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Tampa, Florida, Dallas, Nashville, Atlanta and Phoenix are all losing money and four of those teams are currently up for sale while TB was recently sold.

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04-12-2010, 03:41 PM
  #120
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You didn't answer the question of what your definition of a sunbelt team is..all you did was list teams that are struggling.
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04-12-2010, 03:49 PM
  #121
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Originally Posted by roccerfeller View Post
Is there anything that can be done to fix traffic?


Does the local government have any plans?

Simple answer: no, nothing can be done. Atlanta has one of the worst urban infrastructures in the developed world, and a laundry list of fundamental problems that would take generations to correct:
  • not one but TWO interstate highways converging and running through the middle of the downtown district
  • a decentralized urban core that stretches across the entire horizon in a non-contiguous, linear corridor... flush against non-urban areas which can't support the infrastructure of a true cityscape
  • virtually no traditional city districts -- Atlanta consists mostly of suburbs which have been swallowed by the urban city
  • a small, inadequate rail system supported by a racially-stratified and logistically useless bus system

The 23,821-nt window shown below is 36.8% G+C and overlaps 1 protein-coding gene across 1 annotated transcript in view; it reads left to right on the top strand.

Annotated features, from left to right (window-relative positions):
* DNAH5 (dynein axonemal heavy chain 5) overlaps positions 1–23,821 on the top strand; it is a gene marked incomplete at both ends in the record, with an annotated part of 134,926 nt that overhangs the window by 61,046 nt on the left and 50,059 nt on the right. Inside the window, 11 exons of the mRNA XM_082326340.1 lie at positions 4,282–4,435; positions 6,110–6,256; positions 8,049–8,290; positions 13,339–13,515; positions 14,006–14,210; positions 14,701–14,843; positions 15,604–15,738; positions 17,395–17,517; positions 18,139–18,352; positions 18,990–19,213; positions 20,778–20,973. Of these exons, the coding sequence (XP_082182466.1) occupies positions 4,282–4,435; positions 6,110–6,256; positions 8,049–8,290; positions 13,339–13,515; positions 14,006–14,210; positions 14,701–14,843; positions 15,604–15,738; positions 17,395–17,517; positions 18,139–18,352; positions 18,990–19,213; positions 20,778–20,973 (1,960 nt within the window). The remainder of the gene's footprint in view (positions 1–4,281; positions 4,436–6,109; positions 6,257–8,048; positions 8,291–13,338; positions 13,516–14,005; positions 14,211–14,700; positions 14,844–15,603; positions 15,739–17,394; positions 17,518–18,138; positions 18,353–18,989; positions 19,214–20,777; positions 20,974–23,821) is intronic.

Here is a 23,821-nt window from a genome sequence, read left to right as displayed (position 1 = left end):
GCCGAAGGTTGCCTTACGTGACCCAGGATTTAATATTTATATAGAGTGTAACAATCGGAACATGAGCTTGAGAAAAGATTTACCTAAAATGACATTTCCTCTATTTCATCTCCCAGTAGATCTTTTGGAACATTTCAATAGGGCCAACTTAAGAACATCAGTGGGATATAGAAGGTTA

• less than 1/10th the total population actually lives within the city limits, making coordinated solutions nearly impossible

That's only the beginning. Never mind the nitty-gritty of all that has gone wrong due to these large factors. And this is not meant as a flame against Atlanta -- Raleigh is no better in most respects -- but as an illustration to those who are comparing it to DC or Toronto. It is, in every way, the worst-designed city in North America from an urban-planning point of view.

Quote:
Why is it that not a single sunbelt team can find competent management? Every single one of them is struggling financially. There is one common attribute.
A) It's not true that none of them have competent management. At various times we have seen the Sharks, Stars, Kings, Ducks, Hurricanes, Predators, and even the Lightning run competently.

B) The common attribute for those who are struggling is that they are run by people who know little or nothing about how to make money in pro hockey. For the most part they were let into the league without discretion, because they could pay the expansion fee and talked a good game about commitment. That's where the sunbelt expansion went off the rails, not in the market-selection process.